This past Saturday, Homeslice Pizza (Austin’s best pizzeria) threw a carnival to celebrate its third anniversary. One of the many contests was an eating contest, which I had been looking forward to for days.
Unfortunately, I had gone out drinking the night before with my friend Dan’s band, who was playing a couple gigs in Austin and crashing at our place. They had been underpaid by the bar but were compensated with an open bar tab for the rest of the night, a windfall they shared with me. While we certainly had a lot of fun (we ate late night drunk food at a table next to RZA), my head was a little cloudy the next day and I regrettably ate breakfast tacos, torpedoing my chances at the pizza-eating contest.
My performance in the box-folding contest was forgettable; I was knocked out in the first heat. But as I was walking away the MC told me about the Hands On An Eggplant Sub contest, which I spontaneously decided to enter. The rules, adapted from the famous Hands On A Hardbody contest/documentary, were pretty simple.
1. Contestants must place a hand on the eggplant sub.
2. The contestant whose hand lasts the longest wins.
3. No sitting.
4. No booze or smoking.
5. No foul play.
6. Contestants get a ten minute bathroom break every ten hours.
7. No soiling oneself.
The winner got a free large pizza with unlimited toppings every time (s)he walks through the door for a year. A YEAR!
Last year’s contest went 31 hours and involved lots of drinking, rowdiness, foul play and self-soiling, and the winner only got a Wii.
There were quite a few folks interested who I tried to dissuade by loudly joking about my unemployment as both a financial motivator and lack of obligations. Three others entered undeterred.
The only other guy was a high school kid who quit after an hour or two. The next to fall was a gal whose boyfriend had been beaten in the eating contest, taking the wind out of her sails. It came down to me and Sonia.
Unfortunately, Sonia seemed ready to rock. She had quite a network of friends and family who came by throughout the day to bring her tacos, blankets and warm wishes. Her boyfriend tried to bribe me $100 to give up so they could have dinner together. She’s a student and had her next class on Tuesday morning, which was a long way from Saturday afternoon.
The afternoon was actually pretty fun. People were really friendly. They were amused by our predicament, jealous of the potential prize, shocked by the infrequency of bathroom breaks and generally encouraging overall. Sonia and I set up a tip jar (proceeds going to the loser) that was well received, and things were going pretty well.
When the sun went down, things changed. A cold front had blown in a a day or two before, and the low that night was in the 30’s. Sonia and I shivered as we dug our fingers into the gooey sub to shield them from the wind. The carnival ended and people went home, leaving Sonia and I to hang out with the cold folks waiting for a table and our friends who dropped by periodically.
My feet were sore and I had to pee, and the midnight bathroom break seemed pretty far off. I wasn’t real excited about the prospect of spending the next 30-60 hours standing outside Homeslice with my hands in an eggplant sub while standing in my sleeping bag. Sonia seemed pretty unfazed.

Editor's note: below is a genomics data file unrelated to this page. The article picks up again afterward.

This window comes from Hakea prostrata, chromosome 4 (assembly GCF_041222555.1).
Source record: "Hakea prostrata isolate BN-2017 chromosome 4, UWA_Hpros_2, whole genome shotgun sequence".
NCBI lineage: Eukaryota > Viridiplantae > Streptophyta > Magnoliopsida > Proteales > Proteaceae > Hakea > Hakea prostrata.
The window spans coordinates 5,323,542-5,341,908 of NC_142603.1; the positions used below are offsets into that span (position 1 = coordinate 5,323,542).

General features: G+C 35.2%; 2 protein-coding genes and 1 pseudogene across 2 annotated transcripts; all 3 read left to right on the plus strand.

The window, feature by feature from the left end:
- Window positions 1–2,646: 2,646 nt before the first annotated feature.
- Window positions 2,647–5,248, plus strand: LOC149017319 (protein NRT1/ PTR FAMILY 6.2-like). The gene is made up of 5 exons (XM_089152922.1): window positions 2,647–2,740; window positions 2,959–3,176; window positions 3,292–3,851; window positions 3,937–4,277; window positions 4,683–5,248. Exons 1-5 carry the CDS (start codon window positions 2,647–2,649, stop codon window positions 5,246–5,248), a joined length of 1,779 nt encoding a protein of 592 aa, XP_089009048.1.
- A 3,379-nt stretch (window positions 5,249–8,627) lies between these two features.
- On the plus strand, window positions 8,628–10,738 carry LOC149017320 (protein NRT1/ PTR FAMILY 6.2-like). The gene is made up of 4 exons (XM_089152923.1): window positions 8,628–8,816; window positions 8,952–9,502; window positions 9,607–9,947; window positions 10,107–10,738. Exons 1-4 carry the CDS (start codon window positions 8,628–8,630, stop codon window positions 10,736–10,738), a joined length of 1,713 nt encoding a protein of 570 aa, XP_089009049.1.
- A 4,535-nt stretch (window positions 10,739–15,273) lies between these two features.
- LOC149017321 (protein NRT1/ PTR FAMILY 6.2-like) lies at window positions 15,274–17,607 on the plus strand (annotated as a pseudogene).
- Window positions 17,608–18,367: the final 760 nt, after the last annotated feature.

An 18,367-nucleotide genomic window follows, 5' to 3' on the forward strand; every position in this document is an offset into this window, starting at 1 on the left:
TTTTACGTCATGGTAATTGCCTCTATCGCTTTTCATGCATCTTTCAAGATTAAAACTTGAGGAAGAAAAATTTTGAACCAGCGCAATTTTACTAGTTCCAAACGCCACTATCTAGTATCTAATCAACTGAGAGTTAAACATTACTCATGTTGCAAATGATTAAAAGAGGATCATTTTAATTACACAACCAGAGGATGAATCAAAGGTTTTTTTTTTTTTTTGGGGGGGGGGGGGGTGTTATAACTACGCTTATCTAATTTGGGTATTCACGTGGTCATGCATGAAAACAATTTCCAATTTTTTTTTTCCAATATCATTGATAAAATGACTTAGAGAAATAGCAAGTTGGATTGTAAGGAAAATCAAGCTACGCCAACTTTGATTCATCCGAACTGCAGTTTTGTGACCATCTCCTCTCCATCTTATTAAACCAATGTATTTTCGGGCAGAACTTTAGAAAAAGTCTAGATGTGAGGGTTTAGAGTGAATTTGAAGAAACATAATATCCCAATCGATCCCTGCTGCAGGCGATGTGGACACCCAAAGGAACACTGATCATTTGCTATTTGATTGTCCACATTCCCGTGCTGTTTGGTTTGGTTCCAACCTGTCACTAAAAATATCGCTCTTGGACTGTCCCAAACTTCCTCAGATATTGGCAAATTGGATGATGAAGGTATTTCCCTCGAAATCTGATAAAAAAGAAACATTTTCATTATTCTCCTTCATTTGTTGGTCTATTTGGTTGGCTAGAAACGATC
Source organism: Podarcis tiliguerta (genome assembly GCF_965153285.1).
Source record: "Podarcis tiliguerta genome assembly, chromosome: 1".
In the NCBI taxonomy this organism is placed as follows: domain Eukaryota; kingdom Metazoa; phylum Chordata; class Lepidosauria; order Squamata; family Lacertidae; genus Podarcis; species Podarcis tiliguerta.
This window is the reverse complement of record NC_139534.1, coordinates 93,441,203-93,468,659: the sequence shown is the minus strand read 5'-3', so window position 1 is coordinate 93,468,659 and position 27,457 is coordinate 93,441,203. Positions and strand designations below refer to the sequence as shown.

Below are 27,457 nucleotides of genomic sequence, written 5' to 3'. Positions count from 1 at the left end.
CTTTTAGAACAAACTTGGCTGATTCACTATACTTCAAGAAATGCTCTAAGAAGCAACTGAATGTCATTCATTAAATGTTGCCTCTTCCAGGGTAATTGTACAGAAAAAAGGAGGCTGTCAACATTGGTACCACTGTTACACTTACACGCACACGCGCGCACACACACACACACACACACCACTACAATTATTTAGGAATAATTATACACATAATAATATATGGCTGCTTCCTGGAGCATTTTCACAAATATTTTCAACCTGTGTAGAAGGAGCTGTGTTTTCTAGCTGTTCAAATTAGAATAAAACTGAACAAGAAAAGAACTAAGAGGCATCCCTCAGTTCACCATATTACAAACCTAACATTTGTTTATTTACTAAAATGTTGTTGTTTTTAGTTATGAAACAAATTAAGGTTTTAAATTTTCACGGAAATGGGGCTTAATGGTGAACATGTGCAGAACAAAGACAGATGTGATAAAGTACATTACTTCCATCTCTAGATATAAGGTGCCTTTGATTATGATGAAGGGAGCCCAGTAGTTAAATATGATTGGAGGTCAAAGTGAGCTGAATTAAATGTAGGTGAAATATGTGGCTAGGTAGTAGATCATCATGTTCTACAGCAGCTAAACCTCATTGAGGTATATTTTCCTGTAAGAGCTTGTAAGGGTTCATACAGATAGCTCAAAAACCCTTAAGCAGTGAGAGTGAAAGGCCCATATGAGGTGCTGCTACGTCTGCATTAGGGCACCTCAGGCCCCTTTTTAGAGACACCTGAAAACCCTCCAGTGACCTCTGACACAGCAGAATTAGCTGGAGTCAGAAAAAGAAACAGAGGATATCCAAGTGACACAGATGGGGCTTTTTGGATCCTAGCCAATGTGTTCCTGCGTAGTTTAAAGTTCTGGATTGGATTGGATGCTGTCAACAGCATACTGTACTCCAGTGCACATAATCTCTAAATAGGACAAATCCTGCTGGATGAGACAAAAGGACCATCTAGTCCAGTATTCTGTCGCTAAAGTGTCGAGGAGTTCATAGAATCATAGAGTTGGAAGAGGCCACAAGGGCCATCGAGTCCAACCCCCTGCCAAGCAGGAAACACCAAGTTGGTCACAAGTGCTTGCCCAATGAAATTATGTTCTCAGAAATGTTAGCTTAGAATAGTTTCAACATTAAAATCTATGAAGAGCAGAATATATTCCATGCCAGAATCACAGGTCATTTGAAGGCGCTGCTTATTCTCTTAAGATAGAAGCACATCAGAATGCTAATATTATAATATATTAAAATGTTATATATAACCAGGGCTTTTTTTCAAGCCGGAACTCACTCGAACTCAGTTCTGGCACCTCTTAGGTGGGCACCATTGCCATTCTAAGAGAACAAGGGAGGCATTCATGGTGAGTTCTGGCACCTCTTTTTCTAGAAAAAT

At around 9pm, about seven hours after we started, Sonia needed to readjust her blankets again. In an infamous blip of consciousness, she took her hand off the sub to help her other hand and suddenly cried out once she realized what she had done.
I couldn’t believe my eyes, and literally stared at her for like 15 seconds while my mind processed what had happened. I had won! I started jumping up and down and screaming, spiking my hat on the ground like a football in the endzone.
When you’re entire reality for hours and hours and hours is “keep your hand on an eggplant sub”, the thought of taking your hand off doesn’t come naturally. I kept my hand firmly planted in the sub until a judge came out (with a beer for each of us) and ruled it official. I WON!!!!!!
Luckily some of my friends were there to witness it, and we decided to celebrate with pizza on me and beer on them, a formula I plan to repeat frequently over the next 362 days.
Erin wasn’t real thrilled with any part of the situation (my decision to surprise her after she got off work was a tactical mistake) or the fact that the agreed-upon three musicians crashing with us had doubled, but her mood brightened considerably when she got my hysterical call that I had won. She enjoyed the first of many pizzas on me, and we realized that for the next year we will never have one of those nights where we’re too lazy to cook/clean.
Afterwards I walked down to 6th street, hoping to catch the last bit of the band’s set. I found them on a street corner and walked up to them with my arms outstretched in victory. When they saw me we all started screaming and jumping and celebrating. My voice is still a little hoarse.
It’s been a couple of days now, and I’m still blown away. Large pizzas with lots of toppings cost about $30, if I eat three a week (I’m trying to pace myself) than I’ll eat $4500 worth of pizza in a year. That’s a lot of money/pizza, especially for someone who’s unemployed and lives two blocks away.
I took home the four-foot-long sub as proof of my glory, and have been trying to figure out a way to preserve, bronze or mount it. My posting on Craigslist has introduced me to a fascinating array of artists, taxidermists and food scientists.
To anyone who’s been considering a visit to Austin, pizza’s on me. The road has returned to its providing ways.